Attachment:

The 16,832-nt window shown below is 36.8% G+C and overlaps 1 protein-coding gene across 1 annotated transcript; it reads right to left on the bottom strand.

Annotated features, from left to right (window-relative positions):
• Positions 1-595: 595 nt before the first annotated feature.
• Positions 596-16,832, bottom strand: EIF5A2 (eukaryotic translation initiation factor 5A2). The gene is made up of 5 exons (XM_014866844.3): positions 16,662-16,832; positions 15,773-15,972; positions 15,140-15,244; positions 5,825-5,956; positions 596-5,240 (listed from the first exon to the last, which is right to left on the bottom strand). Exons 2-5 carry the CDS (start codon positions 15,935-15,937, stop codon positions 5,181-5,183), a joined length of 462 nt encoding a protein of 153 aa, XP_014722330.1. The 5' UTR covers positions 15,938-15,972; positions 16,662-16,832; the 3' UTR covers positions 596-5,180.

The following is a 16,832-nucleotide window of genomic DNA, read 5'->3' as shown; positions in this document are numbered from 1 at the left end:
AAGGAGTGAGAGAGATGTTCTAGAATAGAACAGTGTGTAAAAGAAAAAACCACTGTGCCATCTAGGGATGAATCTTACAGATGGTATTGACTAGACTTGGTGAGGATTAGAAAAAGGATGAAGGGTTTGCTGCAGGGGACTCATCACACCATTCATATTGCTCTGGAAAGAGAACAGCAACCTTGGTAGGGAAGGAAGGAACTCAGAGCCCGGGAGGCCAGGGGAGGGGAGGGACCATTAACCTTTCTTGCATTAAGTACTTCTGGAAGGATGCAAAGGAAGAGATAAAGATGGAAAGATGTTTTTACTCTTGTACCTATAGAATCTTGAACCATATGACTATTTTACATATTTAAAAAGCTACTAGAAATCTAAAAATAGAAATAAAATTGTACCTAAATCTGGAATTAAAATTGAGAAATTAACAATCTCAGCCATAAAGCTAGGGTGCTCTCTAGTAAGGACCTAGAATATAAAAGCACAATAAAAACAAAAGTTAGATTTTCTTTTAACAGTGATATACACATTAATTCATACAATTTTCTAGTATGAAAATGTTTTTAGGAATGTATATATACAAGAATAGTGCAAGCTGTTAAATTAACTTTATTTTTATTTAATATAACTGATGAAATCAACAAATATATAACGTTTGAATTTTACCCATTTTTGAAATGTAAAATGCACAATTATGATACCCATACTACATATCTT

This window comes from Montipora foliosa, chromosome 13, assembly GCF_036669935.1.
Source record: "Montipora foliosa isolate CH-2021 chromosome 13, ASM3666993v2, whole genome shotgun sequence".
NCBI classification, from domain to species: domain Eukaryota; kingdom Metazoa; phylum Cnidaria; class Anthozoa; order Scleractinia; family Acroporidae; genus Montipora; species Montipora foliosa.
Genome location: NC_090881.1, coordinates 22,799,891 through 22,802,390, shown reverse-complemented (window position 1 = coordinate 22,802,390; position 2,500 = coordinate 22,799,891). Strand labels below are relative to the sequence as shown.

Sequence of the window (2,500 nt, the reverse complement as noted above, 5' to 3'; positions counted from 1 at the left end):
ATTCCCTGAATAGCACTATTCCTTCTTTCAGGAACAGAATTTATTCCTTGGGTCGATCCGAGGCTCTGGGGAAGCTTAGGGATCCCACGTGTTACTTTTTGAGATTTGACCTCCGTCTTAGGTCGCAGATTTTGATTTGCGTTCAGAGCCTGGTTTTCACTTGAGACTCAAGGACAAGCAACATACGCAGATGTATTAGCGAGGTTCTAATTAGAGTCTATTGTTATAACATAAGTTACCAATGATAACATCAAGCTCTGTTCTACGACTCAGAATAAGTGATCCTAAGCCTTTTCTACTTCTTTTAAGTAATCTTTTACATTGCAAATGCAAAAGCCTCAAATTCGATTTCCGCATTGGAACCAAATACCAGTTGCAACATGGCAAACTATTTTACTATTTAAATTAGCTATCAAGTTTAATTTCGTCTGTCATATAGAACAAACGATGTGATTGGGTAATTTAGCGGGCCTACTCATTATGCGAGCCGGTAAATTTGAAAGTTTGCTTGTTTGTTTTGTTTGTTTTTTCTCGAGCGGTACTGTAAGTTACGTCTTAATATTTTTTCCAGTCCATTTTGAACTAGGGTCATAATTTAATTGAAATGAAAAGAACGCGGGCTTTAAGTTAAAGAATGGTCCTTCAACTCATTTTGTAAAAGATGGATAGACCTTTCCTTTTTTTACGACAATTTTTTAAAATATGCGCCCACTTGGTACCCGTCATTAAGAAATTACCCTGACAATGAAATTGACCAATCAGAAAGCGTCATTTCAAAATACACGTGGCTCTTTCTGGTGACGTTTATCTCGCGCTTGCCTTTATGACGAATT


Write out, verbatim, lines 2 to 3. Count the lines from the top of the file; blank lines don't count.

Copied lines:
Annotated features, from left to right (window-relative positions):
• Positions 1-595: 595 nt before the first annotated feature.